Most mornings, Paulino Ramos sat under the small tree at the entrance of a busy Home Depot parking lot near Downtown Los Angeles. Other day laborers hanging around on the corner knew they could find their friend there, waiting in the shade for construction jobs. But in early September, they noticed Ramos, the sturdily built demolition worker, looked weak.
“He lost a lot of weight and he looked sad,” says Fernando Sanchez, a day laborer whose main trade is roofing. He stares at the ground as he talks about Ramos. “I think when someone thinks they’re going to die, they know; they can feel it.”
On the morning of September 7, Labor Day, Ramos was sitting in his spot under the tree with his head down, hunched over in pain. One worker thought Ramos was having a heart attack.
“He was saying, ‘I have pain in my chest,’ and he couldn’t breathe,” says Jorge Nicolás, organizer of the Central American Resource Center of Los Angeles (CARECEN) Day Labor Center, located on the Home Depot parking lot. “One of the workers here took him to the ER. And after that, we never saw him again.”
Ramos, a low-wage day laborer desperate to earn a paycheck, became one of the more than 290,000 people who have died from COVID-19 in the United States. The coronavirus pandemic has hit the country’s Latino population especially hard. In Los Angeles County, Latinos make up 51% of COVID-19 deaths, according to the LA Department of Public Health.
Ramos was 53. He was alone here in the U.S.; he lived apart from his family in Mexico for many years. He often told Nicolás that he was eager to return home to the state of Puebla to be with his wife and three kids, and his grandkids that he’d never met.
He died shortly after he was brought to the ER.
“He was a loving father, a loving husband, and he always tried to provide for his family,” says Nicolás. “That’s the reason he came [to the U.S.], to be able to provide a better opportunity for his kids.”
Ramos’ story reflects the reality of day laborers on the edge of poverty in this pandemic. The once-abundant construction jobs available in this parking lot have all but dried up since March, and Ramos could no longer afford to pay his rent. Before he died, he received a $300 grant from CARECEN and the National Day Laborer Organizing Network to assist with basic expenses. In a video he recorded for the organizations’ donors, Ramos said: “I am grateful I got help, so at least I can eat.”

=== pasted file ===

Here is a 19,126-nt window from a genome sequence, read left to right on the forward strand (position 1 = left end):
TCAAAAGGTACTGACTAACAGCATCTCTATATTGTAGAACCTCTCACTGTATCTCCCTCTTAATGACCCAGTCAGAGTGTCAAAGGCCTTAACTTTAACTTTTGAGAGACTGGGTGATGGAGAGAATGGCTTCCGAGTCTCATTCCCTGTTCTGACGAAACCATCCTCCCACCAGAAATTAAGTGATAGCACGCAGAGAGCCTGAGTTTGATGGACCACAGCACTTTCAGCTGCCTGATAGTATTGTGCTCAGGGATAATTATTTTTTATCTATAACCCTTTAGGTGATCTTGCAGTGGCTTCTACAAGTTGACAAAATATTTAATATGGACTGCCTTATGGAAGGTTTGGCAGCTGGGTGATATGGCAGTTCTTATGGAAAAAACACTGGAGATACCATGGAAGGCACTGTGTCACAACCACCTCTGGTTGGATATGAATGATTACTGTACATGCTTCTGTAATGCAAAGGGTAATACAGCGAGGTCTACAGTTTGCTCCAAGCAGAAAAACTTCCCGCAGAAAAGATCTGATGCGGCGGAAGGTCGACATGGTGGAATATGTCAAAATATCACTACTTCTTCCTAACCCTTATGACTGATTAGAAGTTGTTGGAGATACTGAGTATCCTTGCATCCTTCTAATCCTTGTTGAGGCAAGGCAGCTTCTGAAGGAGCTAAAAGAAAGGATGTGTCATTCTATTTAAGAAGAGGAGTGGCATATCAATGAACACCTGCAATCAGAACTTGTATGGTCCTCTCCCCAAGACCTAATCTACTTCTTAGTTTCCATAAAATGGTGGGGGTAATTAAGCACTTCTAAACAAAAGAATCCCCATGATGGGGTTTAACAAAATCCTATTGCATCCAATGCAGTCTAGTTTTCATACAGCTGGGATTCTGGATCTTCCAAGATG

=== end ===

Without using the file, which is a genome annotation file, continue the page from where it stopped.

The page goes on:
Inside the tiny, open-air CARECEN Day Labor Center, which provides economic programs for day laborers, workers constructed a makeshift memorial to honor Ramos. There’s a small table with now-wilted flowers, prayer candles and photos. A black-and-white image shows Ramos in the hospital bed, hooked-up to machines and tubes as he battled COVID-19. But the color photograph the workers pinned above the memorial reminds them of the man they all knew: A quiet friend with graying black hair, a mustache and a little smile.
There’s worry at this corner of the parking lot that workers like Ramos are more vulnerable to complications from COVID-19. Ramos spent over a decade working demolition jobs across LA, where he risked exposure to hazardous materials like asbestos, mold and concrete dust.
“There are strong chemicals in the old buildings we work in,” says Jesús Monge, one of the workers standing outside The Home Depot. Monge’s been a painter since arriving in the U.S. from El Salvador in 1981. “A lot of workers here have damaged their lungs, including me.”
Employers are required to provide protective equipment at job sites, but Monge says they rarely do. Even in a pandemic, he says day laborers often go without PPE because workers can’t afford the expense.
Employers don’t offer health insurance, and day laborers don’t have access to sick pay. There’s pressure to show up to work, even if an individual is overcome by symptoms of COVID-19, like Ramos experienced. And like many day laborers at this parking lot, Ramos was undocumented.
Mario Guerra, a welder waiting on the corner, says he wonders if he’ll suffer the same fate as his friend. “I don’t know if I’ll ever go home to El Salvador or if I’ll die here,” he says. “I want to see my mom and my daughter but — that’s life.”
Paulino Ramos dreamed of returning home, too. Last week, his remains were sent back to his family in Mexico.